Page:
Subjectivity, Madness, and Habit: Forms of Resistance in Hegel’s Anthropology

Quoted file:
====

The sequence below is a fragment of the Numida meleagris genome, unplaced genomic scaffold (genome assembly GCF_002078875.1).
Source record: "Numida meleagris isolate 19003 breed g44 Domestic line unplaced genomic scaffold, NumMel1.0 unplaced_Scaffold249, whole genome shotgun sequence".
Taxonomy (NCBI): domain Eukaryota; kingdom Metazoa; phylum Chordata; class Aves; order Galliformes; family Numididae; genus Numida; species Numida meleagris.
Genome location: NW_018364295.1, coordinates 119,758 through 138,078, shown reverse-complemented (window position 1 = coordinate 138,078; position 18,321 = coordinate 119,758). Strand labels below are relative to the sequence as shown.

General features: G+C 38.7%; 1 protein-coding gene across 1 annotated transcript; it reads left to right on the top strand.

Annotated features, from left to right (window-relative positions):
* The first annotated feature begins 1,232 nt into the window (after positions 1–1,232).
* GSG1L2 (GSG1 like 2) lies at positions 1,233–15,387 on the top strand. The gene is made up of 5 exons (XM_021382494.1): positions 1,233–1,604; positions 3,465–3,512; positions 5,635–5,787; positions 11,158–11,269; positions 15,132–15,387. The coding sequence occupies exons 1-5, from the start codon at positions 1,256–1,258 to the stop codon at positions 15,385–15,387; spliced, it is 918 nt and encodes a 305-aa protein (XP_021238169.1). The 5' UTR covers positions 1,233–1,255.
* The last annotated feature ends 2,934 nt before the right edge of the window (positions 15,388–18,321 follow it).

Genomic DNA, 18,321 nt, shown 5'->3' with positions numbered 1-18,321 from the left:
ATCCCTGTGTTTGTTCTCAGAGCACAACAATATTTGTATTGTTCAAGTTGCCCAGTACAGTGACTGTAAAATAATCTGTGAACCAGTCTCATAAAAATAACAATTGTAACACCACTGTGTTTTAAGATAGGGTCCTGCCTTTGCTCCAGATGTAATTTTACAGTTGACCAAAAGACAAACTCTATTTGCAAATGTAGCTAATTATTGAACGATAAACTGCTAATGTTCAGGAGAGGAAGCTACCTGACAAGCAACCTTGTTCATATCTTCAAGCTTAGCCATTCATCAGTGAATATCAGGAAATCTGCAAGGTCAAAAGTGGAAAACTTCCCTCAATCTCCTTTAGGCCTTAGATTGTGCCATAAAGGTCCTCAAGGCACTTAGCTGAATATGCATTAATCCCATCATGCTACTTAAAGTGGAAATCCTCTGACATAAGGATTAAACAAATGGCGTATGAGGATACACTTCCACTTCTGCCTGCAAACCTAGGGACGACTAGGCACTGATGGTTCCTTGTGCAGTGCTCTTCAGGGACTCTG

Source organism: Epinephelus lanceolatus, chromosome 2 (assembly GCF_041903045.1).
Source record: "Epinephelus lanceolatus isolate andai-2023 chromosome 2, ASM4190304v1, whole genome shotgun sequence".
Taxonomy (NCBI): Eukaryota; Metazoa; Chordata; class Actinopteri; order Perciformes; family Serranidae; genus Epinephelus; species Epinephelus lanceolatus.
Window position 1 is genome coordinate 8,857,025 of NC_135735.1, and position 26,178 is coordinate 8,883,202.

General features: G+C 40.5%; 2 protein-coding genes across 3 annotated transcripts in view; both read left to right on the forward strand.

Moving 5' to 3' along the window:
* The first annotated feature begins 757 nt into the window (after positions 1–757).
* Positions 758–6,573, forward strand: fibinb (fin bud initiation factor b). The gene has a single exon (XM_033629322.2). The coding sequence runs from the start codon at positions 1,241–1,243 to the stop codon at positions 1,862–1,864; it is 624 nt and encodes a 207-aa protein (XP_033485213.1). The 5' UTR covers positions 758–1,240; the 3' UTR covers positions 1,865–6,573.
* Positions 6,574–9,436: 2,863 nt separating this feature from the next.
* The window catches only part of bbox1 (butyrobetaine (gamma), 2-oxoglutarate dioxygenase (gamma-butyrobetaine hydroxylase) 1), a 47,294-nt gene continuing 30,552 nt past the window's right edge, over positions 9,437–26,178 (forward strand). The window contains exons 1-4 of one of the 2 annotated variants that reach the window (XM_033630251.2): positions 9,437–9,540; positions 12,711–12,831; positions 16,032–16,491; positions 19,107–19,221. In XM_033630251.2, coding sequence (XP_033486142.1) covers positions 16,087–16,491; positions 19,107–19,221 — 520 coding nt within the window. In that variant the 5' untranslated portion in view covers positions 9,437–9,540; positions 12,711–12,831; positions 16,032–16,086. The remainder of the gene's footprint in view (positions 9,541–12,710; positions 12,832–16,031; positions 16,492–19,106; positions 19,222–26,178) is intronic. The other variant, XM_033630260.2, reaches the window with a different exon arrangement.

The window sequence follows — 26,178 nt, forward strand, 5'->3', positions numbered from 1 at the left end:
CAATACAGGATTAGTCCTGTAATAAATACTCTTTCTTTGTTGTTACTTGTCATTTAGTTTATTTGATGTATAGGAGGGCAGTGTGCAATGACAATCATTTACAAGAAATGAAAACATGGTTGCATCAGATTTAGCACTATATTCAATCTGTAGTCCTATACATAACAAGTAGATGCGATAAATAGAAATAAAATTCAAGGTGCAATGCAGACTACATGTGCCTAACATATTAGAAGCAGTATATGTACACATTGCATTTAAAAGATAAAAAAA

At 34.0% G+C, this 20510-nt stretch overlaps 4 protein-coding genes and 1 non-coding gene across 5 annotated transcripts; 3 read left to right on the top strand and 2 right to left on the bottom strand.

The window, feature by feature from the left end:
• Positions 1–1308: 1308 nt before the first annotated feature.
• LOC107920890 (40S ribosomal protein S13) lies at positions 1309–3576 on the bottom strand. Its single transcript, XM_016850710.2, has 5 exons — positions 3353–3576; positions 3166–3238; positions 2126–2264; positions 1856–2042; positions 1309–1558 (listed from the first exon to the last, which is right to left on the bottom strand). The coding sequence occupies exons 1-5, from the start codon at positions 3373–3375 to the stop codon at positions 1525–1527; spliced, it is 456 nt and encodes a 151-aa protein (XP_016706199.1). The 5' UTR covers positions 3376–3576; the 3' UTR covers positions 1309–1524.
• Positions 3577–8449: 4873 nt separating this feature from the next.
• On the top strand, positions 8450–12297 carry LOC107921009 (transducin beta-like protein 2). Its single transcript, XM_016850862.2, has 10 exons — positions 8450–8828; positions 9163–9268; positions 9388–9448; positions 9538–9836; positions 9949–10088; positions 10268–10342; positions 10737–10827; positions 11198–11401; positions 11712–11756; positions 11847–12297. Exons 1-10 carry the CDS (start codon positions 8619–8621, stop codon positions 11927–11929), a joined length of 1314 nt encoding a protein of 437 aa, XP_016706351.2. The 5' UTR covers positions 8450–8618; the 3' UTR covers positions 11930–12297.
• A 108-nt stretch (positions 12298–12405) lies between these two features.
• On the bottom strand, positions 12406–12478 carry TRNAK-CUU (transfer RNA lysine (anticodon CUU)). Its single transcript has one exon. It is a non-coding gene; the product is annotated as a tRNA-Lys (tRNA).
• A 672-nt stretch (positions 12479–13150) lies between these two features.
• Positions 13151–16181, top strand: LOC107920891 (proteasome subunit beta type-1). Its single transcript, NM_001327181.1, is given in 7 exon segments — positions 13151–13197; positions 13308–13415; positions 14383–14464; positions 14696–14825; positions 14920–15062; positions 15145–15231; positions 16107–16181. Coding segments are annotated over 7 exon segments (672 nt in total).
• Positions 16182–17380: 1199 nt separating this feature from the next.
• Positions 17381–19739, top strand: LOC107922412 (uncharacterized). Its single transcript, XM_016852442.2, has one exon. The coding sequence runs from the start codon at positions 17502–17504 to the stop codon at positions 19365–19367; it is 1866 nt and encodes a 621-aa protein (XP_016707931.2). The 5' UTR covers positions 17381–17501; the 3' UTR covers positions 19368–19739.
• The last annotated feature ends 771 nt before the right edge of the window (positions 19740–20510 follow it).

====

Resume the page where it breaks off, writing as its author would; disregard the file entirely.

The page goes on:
Hegel’s anthropology is not just a doctrine of the human soul, feeling, and the subconscious, and not just the foundational section of Hegel’s philosophy of spirit as it took its final shape in the philosopher’s Berlin years. It is also, among many other things, a tale of resistance – of how the natural and the bodily resist their ‘idealization’ by Geist but ultimately become an ‘assimilated’ part of Geist (both ‘idealization’ and ‘assimilation’, as well as occasionally ‘resistance’, being Hegel’s own terms), although not without generating multiple moments of smaller, and more subtle, resistances and counter-resistances along the way. The goal of this chapter is not to address or question this assimilatory narrative of Hegel’s anthropological idealism as such, but to elucidate the more important of those moments and to introduce the anthropological logic of resistance as it permeates and runs through Hegel’s anthropology. To that end, I first turn to the inaugurative event of the anthropology in Hegel, that of the birth of Geist in its distinction from Natur, considered as a moment of resistance (against the natural) and transformation (of the natural). Next, I analyze the logic of anthropological subjectivity as it is developed further by Hegel through individuation and subjectivation, and argue that idealization is closely tied to resistance via the logic of the body and "self-feeling." Finally, I provide a reading of two of the anthropology’s culminating moments, madness and habit, which I take to be resisting each other within the two-center structure of subjectivity that Hegel puts forward. Taken together, these moments help uncover a motif of resistance running through the entire logic of Hegel's anthropology.